Q: Where can I find the complete listing of all Commission approved permanent identification devices?

A: Producers may access the complete list at or by contacting any TAHC office or personnel.


Q: Do I have to use the free eartags offered, or can I use other acceptable methods of identification?

A: No. The free metal tags are not required to be used, but they are one low cost option.


Q: Will ear tag pliers be provided at no cost or will I have to purchase them?

A: A limited supply of eartag pliers is available at no cost. Because of the limited supply, producers are also encouraged to consider purchasing tagging pliers from any Ag supply outlets. Many participating Tag Distributors have metal ear tag pliers available on a check-out basis.


Q: What happens after January 1, 2013 if a sexually intact adult beef cow and/or bull arrives at the sale barn without one form of the acceptable official ID?

A: Identification is required at change of ownership, regardless of where the change happens. The TAHC recommends that owners contact their local sale barn before hauling their cattle to determine available options for handling cattle not already tagged at that facility. Some markets are conducting voluntarily brucellosis testing of cattle as well, and a tag would be applied when the blood sample is taken. Some markets may provide a tagging service, and some may require the animals to have official ID upon arrival. The TAHC may restrict the movement of animals not in compliance with identification requirements. For private treaty sales, producers can contact their private veterinarian for assistance or ensure the animals are properly identified themselves.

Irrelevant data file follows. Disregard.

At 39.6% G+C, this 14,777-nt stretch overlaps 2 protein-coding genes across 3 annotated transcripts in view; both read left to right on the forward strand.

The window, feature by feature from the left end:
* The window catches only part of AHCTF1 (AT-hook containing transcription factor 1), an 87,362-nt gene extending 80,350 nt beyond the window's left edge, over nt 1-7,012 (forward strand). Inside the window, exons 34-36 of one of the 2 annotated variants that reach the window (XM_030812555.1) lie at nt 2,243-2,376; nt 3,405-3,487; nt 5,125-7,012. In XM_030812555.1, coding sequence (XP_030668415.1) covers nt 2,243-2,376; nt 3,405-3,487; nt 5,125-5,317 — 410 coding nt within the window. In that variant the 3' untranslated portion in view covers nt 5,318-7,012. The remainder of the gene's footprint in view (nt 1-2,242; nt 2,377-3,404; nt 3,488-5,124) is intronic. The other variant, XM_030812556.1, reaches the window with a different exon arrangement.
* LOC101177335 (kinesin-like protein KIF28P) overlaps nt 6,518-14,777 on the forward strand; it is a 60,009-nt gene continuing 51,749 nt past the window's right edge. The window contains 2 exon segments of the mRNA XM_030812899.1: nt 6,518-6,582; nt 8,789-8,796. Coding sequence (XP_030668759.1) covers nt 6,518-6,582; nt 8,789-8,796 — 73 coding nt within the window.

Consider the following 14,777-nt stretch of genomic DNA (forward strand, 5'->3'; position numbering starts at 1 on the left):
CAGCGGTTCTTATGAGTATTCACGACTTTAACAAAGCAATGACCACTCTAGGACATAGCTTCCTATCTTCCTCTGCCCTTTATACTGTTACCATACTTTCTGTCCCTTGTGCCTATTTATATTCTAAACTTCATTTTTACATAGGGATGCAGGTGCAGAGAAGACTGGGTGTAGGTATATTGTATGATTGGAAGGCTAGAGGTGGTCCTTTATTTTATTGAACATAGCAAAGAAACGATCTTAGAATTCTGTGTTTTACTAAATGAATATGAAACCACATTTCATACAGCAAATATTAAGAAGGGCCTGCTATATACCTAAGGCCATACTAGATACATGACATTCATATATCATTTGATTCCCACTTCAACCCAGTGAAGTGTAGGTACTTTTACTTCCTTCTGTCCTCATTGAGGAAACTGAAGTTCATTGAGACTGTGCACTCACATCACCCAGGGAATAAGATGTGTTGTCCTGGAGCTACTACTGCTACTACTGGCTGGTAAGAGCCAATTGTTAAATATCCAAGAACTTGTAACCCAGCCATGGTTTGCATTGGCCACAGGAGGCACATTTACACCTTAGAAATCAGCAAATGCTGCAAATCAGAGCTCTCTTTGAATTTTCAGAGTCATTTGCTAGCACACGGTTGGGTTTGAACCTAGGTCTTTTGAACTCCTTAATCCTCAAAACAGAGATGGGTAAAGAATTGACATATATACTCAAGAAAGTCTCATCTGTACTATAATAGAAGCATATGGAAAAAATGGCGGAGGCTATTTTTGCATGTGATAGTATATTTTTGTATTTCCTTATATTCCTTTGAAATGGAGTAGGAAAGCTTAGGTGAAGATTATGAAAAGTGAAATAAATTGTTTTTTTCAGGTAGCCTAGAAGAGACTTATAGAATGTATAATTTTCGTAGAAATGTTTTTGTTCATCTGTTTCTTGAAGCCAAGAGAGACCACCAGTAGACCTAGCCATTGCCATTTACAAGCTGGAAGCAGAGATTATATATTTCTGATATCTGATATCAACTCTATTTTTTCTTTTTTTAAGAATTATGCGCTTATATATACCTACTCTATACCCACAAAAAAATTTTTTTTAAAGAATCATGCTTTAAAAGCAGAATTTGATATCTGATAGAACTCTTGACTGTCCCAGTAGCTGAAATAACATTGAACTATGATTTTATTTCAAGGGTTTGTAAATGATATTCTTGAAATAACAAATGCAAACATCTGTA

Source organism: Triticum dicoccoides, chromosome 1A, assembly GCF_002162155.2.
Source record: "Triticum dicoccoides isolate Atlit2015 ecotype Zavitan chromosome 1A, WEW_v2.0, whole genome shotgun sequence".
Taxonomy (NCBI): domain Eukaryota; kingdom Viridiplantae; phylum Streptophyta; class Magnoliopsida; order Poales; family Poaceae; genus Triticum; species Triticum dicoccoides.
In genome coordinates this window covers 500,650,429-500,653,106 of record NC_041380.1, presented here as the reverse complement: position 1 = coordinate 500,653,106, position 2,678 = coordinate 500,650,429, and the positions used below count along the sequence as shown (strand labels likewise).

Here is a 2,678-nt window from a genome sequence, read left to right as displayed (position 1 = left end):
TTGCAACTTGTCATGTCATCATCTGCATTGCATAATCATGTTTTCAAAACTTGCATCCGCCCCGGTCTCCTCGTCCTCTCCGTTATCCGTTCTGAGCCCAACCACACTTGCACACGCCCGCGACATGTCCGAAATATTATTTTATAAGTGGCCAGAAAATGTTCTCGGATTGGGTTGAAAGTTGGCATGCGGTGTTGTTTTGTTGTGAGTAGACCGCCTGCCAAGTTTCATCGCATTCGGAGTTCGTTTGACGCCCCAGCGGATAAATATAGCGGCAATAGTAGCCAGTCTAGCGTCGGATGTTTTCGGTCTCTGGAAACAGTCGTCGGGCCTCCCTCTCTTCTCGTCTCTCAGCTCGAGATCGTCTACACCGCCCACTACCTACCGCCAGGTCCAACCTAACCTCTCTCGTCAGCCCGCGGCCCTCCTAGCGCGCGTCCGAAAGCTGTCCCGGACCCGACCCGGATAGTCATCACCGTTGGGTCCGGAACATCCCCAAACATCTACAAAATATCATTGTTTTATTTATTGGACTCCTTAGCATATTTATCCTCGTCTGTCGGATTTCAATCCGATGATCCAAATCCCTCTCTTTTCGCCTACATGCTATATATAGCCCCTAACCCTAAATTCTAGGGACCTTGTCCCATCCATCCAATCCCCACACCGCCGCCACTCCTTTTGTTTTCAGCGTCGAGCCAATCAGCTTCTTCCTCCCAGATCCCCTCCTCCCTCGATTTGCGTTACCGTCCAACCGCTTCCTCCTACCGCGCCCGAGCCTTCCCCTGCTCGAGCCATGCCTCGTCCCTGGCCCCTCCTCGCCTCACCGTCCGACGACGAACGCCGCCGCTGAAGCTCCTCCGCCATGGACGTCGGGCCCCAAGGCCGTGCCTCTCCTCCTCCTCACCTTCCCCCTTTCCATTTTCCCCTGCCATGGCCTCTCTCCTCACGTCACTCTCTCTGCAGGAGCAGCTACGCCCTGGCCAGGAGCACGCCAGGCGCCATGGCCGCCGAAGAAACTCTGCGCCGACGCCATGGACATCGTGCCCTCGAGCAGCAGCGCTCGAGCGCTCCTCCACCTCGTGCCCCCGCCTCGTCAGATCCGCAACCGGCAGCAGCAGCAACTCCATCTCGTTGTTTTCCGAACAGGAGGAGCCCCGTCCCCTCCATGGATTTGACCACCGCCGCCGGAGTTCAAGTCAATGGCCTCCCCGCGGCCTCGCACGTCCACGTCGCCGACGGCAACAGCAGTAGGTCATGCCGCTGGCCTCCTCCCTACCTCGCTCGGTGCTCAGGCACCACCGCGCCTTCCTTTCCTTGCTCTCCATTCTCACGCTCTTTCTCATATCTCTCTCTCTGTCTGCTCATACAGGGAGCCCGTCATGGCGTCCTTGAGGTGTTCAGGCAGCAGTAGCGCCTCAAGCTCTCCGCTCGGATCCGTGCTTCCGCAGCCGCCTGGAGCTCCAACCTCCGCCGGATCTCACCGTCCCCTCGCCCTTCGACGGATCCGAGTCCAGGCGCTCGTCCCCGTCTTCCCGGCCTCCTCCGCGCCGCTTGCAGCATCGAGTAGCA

Q: If an animal already has a silver test tag, orange vaccination tag, or other official ID device, will it need to have a new tag applied if sold?

A: No. Animals presented for sale with an approved official ID will not have to be retagged.


Q: What do I need to do if one of my cows has lost her orange brucellosis calfhood vaccination tag, but still has the ear tattoo?

A: The calfhood vaccination tag is an acceptable ID but the tattoo alone is not. Owners can have their veterinarian retag an animal with another orange vaccination tag if the animal has a legible tattoo, or the animal can be retagged with any other acceptable ID device by the owner, vet, or at most markets if it is being sold at one. A calfhood vaccination tattoo alone is not traceable, and is not an acceptable form of identification.


Q: Is my ranch brand that is registered with the county an acceptable form of official ID?

A: No, although registered ranch brands are considered official ID for ownership purposes, they are not considered official ID by the TAHC rule for traceability purposes. Ranch brands are not traceable, because identical brands can be registered in multiple counties in Texas and ranch brands usually do not individually identify each animal.


Q: If selling cattle with a breed association registration tattoo, registration firebrand or registration freeze brand, what information do we need to present to prove they are registered?

A: It is recommended when selling registered cattle to present the animal’s registration certificate and/or have their registration number listed on a certificate of veterinary inspection. It is also recommended that owners discuss this issue with the local TAHC inspectors and market management in advance if the cattle are to be sold at a market with this ID type.